What Are Growth Stocks?

By Tim Lemke on 6 October 2016 0 comments

Growth. It's what you want if you're an investor, especially if you're many years away from retirement.

Any investment portfolio should have a heavy dose of stocks that offer strong returns over time, from companies with solid earnings records. These are growth stocks. But what exactly is a "growth" stock? What are its characteristics, and how does it differ from other kinds of investments? And what are some ways to invest in them?

Here are nine things you need to know about growth stocks and their ability to supercharge your portfolio.

1. It's All About Earnings

When seeking out quality growth stocks, it's key to look for the company's track record of earnings that are above the market average. The best companies will have reported consistent earnings growth quarter after quarter and year after year. A track record of five years in a row of growth is usually a good barometer, according to guidelines offered by Investor's Business Daily.

2. They Often Don't Pay a Dividend

When you buy growth stocks, you want to see the share price rise and don't care much about income. And that's good, because growth stocks generally don't pay out dividends to investors. Instead, these companies take whatever net earnings they have and reinvest them in research, new products, new business lines, infrastructure, and acquisitions. In other words, their cash is being used to make the company bigger.

3. They Are Often Smaller Companies

Many growth stocks fall into the category known as "small cap," which is shorthand for saying a company has a small market capitalization (usually less than $2 billion). This small size means that there's the potential for quick growth. Smaller companies are often aggressively investing money back into the company to boost earnings and grow.

4. They Are Often Younger Companies

Generally speaking, the more established a company, the less likely they are to see supercharged growth on a quarterly basis. In fact, most companies see their fastest growth in the first decade after going public. Consider that Facebook has seen shares rise sevenfold since the summer after going public in 2012.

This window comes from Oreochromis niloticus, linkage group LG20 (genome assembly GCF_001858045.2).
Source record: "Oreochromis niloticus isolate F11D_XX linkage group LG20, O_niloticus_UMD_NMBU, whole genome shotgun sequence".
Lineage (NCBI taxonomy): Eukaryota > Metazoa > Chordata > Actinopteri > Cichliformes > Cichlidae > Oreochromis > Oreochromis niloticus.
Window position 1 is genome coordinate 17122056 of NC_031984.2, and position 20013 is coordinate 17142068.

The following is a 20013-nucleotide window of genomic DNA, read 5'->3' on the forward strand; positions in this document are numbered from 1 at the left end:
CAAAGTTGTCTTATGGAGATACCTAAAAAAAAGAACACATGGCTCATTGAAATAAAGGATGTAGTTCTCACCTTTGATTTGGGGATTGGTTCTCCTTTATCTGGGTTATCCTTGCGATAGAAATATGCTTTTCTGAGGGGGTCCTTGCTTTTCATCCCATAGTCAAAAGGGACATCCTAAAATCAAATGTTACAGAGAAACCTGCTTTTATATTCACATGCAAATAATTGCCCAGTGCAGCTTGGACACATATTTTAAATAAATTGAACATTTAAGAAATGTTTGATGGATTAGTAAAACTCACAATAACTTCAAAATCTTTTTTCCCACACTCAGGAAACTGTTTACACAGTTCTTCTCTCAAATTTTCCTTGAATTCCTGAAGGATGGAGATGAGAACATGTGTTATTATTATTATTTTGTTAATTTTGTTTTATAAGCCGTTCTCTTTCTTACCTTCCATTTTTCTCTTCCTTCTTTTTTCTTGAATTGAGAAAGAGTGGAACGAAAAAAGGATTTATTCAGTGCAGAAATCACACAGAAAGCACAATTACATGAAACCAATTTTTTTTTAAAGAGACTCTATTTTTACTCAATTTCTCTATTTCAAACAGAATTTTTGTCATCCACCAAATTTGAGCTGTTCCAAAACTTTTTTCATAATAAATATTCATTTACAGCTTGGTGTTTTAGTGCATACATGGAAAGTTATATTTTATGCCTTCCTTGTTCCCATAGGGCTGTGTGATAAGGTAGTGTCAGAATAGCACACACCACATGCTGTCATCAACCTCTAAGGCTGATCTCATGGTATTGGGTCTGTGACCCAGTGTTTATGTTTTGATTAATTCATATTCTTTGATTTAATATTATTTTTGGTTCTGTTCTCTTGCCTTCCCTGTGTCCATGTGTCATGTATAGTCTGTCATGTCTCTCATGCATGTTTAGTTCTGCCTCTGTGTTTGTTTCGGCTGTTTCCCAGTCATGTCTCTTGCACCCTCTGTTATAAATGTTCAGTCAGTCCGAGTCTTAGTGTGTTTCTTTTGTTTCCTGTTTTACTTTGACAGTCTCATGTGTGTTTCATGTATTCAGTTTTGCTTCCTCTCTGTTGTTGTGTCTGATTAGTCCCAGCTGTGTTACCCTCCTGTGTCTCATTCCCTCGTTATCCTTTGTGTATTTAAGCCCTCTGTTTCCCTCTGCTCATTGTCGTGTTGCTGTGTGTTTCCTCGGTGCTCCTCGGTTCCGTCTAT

5. Their Stock Prices Don't Always Make Sense

For many growth stocks, share prices aren't always a reflection of the company's current value. Rather, their share price is based on what investors think a company may be worth in the future. In other words, the growth is often "baked" into the stock price already. Often, a growth stock will seem overpriced based on its price to earnings ratio. But with many growth stocks, the price to earnings ratio does not have much bearing on a company's price. In fact, many of the stock market's biggest success stories, including Apple and Amazon, have seen big run-ups even when price-to-earnings ratios were high.

6. Growth Comes With Risk

If you want growth, you're going to have to be comfortable with losing money once in awhile as well. Growth stocks tend to be more volatile than the broader market. In essence, the potential for growth is your reward for accepting some additional risk. That's why growth stocks aren't the best investments for someone who is close to retirement age.

7. You Can Buy Funds of Growth Stocks

If you're not sure which growth stocks to buy, there are mutual funds that have you covered. Most major brokerage firms offer the ability to invest in a wide range of stocks that are younger and growing more quickly than the rest of the market. Like the stocks within them, growth stock funds can be volatile, but rewarding for a patient investor. Top examples include the Vanguard U.S. Growth Portfolio and the Fidelity Growth Strategy Fund. There are also exchange-traded funds, such as the iShares Growth Core Portfolio Builder, which are often available to trade without a commission.

One caveat is that there are often a plethora of confusing choices, including small-cap, large-cap, and mid-cap growth funds, and growth funds focused on specific industries. It's fine to own more than one of these funds, but it's best to research these funds first to ensure there is no overlap in the companies you are invested in.

8. They Are Not to Be Confused With Value Stocks

We often hear growth and value stocks mentioned together because they both offer great opportunities for investors to make money. But value stocks differ from growth stocks in that they are considered to be undervalued by the market, and thus offer a potential bargain for investors. Growth stocks are often overvalued and less of a bargain for investors, but have a stronger track record of earnings. Most financial advisers recommend holding a mix of growth and value stocks in your portfolio.

9. Look for Leaders and Innovators

Typically, the best growth stocks are those from companies that are leaders in their industries, and who have shown a penchant for innovation. Consider a company like Starbucks [NASDAQ: SBUX], which is synonymous with coffee. Apple, Amazon, and Facebook are examples of solid industry leaders and great growth stocks. But it's also worth looking at fast-growing companies that aren't yet their industry leader. Under Armour [NYSE: UA] is one example of a company that isn't yet #1 but has seen better-than-average earnings and share growth in recent years.

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